If you answered no, you’re fooling yourself.
Even those in the most benign of industries are bound to encounter situations where their reputation is in danger. Let your reputation get hurt and you’ll soon see the bottom line follow. One of the best ways to prevent this is by doing regular vulnerability audits, a multi-disciplinary risk assessment meant to determine both current and potential areas of weakness and strength, and to identify potential solutions.
Ragan’s Matt Wilson recently interviewed Jonathan Bernstein about why you need to conduct a vulnerability audit, now, and why some organizations still won’t. A quote:
Most companies simply don’t conduct vulnerability assessments, because they’re often regarded as unnecessary expenses.
But Bernstein compares them to an inspection from a fire marshal: necessary and thorough. They should look at every aspect of the company. “There is a dearth of crisis management fire inspection going on,” he says.
Most crisis plans are based on response rather than known vulnerabilities, Bernstein says. And that’s a big problem, because what if the company, in the middle of a major crisis, discovers its phone system can’t handle a flood of calls or its website can’t handle thousands of visits all at once?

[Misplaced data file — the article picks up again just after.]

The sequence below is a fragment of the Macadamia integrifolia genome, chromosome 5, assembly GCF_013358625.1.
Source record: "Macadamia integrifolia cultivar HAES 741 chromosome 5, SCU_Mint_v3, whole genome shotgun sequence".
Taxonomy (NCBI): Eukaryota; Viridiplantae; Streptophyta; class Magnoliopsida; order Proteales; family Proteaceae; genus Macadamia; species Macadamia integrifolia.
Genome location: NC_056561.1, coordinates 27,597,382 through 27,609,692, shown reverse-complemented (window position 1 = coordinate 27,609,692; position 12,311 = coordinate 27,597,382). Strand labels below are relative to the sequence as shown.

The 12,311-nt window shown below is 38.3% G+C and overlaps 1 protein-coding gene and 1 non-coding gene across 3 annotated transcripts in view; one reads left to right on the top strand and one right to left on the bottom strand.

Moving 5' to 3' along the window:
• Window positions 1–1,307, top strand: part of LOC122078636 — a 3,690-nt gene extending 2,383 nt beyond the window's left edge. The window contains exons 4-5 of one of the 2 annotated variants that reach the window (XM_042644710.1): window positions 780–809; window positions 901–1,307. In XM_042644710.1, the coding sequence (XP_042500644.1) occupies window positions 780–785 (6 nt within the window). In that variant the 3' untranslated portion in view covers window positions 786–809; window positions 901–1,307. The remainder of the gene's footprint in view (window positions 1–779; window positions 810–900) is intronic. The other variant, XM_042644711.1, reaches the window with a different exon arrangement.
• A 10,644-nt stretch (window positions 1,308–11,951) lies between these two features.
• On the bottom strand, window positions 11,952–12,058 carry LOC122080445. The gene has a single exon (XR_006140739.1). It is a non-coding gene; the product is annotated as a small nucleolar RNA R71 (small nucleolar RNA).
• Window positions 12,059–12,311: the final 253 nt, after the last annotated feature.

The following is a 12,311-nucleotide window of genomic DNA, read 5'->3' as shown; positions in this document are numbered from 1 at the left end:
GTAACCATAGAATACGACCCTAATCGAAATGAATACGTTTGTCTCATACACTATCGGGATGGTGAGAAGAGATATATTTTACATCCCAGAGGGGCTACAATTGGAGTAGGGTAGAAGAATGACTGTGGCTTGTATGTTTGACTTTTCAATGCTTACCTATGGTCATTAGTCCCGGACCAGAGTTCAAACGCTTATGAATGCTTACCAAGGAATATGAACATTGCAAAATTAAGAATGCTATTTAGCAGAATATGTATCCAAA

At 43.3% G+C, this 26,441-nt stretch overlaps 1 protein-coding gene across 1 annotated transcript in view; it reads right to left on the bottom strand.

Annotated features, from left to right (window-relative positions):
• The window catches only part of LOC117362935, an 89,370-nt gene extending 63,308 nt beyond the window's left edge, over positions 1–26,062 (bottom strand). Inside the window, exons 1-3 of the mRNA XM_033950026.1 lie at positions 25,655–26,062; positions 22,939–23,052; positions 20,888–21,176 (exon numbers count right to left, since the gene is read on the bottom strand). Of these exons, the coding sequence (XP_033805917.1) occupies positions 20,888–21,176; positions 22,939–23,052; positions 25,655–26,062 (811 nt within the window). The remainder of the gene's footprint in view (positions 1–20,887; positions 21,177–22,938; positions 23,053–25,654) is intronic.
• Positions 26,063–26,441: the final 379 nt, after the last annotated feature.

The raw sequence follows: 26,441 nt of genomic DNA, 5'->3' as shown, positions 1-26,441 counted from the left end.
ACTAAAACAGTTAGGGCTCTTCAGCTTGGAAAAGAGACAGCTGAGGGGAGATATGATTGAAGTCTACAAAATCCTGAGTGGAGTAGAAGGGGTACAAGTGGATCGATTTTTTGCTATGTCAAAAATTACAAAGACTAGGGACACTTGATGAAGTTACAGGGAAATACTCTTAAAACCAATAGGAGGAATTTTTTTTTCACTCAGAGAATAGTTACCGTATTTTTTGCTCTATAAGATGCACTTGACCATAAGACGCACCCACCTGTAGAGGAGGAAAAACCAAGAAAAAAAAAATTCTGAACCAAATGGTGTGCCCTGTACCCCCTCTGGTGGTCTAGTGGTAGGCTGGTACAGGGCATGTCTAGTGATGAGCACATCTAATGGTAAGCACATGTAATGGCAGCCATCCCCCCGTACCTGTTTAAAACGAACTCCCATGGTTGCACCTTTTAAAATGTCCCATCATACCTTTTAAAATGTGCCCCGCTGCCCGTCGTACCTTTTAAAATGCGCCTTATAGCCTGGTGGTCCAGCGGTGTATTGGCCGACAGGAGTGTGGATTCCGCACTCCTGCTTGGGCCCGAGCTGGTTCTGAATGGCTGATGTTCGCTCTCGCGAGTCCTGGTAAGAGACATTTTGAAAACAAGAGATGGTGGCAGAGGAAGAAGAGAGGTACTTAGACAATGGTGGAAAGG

“All the plans in the world won’t stand up if you don’t have the infrastructure for them,” he says.
Much like athletes run through countless drills to build muscle memory, your organization must practice crisis scenarios on a regular basis to stay in shape to react properly. To discover what type of crises you’re most likely to encounter, you have to have the courage to ask the question, “Where am I vulnerable?”
For more resources, see the Free Management Library topic: Crisis Management
[Jonathan Bernstein is president of Bernstein Crisis Management, Inc. , an international crisis management consultancy, and author of Manager’s Guide to Crisis Management and Keeping the Wolves at Bay – Media Training. Erik Bernstein is a writer, publicist and SEO associate for the firm, and also editor of its newsletter, Crisis Manager]